Finance

Court finds against job applicant who sued security firm after failing fitness test

Cara Waters /

The Federal Court has found against a job applicant who started legal proceedings against a security firm after it didn’t give him a job when he failed a fitness test.

Read more: Adverse action claims just got harder to fight

Stephen Keys brought an adverse action claim against SNP Security after it discontinued the recruitment process after he received the following notes on his ‘functional’ assessment: “unfit – recommend to discontinue in recruitment process”.

The Federal Court found Keys’ age had not influenced the decision as SNP employed several people who are older than Keys.

It also found a psychological injury or alleged knee injury were not factors.

Darlene Winston, general manager of people and partner strategy at SNP Security, told SmartCompany the business is satisfied with the outcome.

“We work hard to ensure we adhere to all Fair Work requirements. The safety of all our employees is critical to us and that’s why we do our pre employment testing,” she says.

“We are a privately owned family-owned business and we take those values into everything we do.”

Winston says safety is the most important value for SNP Security.

“The process we follow is quite rigorous in recruitment and we do that to get the right people,” she says.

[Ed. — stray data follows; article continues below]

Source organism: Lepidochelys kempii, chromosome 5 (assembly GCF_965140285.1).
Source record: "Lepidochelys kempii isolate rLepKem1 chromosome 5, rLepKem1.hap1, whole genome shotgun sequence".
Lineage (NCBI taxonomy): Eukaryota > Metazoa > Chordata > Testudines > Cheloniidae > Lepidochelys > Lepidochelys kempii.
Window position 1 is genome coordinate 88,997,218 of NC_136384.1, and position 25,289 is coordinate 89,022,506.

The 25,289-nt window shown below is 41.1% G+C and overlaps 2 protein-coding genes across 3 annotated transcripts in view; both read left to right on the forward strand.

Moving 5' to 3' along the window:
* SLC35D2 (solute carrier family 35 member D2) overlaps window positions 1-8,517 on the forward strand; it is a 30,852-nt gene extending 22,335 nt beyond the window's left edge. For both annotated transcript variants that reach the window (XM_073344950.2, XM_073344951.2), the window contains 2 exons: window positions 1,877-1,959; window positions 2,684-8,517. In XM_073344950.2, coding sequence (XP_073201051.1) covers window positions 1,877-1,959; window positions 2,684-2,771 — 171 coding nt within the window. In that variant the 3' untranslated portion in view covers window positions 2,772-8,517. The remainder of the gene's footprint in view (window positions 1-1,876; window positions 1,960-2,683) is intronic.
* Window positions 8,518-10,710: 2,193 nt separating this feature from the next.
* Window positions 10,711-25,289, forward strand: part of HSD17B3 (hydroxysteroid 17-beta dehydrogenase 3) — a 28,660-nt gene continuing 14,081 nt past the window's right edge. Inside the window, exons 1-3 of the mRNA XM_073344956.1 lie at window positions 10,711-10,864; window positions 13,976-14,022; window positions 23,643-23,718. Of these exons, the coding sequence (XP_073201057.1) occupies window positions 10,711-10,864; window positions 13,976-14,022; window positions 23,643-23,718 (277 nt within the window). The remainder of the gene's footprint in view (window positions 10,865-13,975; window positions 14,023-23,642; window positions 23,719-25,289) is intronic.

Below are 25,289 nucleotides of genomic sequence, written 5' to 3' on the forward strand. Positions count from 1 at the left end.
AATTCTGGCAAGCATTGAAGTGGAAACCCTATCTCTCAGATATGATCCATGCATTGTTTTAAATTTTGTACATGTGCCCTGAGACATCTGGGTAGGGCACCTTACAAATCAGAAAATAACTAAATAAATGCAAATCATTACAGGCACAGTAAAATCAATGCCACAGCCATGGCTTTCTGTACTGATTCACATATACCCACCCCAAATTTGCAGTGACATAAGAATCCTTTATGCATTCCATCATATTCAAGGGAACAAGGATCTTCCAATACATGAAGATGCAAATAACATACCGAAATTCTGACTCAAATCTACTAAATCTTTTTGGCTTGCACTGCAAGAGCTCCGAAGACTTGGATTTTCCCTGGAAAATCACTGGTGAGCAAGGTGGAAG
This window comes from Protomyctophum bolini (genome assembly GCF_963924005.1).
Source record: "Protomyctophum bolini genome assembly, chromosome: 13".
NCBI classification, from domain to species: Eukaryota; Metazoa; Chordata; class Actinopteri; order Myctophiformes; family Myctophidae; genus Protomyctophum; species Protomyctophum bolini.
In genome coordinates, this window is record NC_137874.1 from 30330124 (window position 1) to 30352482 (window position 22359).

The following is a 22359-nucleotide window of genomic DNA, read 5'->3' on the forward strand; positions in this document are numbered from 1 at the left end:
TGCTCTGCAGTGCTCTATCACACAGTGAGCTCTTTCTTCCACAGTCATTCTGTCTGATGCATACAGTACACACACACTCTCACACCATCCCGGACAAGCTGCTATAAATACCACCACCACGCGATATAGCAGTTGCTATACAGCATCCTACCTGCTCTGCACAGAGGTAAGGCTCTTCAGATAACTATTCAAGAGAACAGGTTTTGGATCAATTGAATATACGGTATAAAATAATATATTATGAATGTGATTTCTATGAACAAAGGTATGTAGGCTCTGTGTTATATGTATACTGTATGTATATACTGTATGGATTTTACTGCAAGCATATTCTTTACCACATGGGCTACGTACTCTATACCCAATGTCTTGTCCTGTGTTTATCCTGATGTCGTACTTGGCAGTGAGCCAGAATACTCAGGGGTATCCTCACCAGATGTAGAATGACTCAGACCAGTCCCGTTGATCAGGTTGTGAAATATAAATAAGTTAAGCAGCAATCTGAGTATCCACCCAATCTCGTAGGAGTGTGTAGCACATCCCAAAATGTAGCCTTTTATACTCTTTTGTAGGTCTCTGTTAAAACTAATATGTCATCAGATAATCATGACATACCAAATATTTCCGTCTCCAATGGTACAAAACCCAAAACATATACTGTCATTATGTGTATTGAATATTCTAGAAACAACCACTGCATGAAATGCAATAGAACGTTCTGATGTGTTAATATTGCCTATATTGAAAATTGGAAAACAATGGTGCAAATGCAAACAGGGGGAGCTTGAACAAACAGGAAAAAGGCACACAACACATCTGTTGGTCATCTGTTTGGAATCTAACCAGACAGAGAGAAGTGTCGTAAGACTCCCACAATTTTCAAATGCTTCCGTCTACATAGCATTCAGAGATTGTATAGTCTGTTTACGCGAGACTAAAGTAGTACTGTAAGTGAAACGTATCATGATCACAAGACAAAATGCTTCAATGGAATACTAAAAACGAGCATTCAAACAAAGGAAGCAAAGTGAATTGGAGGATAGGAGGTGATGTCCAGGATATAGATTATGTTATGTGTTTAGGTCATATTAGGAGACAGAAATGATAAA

Rachel Drew, partner at law firm TressCox, told SmartCompany employers are entitled to impose fitness requirements on employees where they are recruiting for a new position.

“The standards of fitness imposed must be reasonable based on the role, it can’t be a standard of fitness which requires a certain age or a person to be without an attribute,” she says. 

“It has to be something that is connected to the job and is reasonably necessary for the performance of the job or to protect the person’s health and safety in performing the job.”

Drew says small businesses intending to impose fitness requirements need to think very carefully about how the requirement relates to the job.

“Think about what is it about the job that requires that level of fitness and make sure all the medical testing done directly relates to that requirement,” she says.  

SmartCompany was unable to contact Keys.

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Cara Waters

Cara Waters is the former editor of SmartCompany. Previously, Cara was a senior reporter at the Financial Times website FT Adviser in London and she also worked for The Sunday Times in London.

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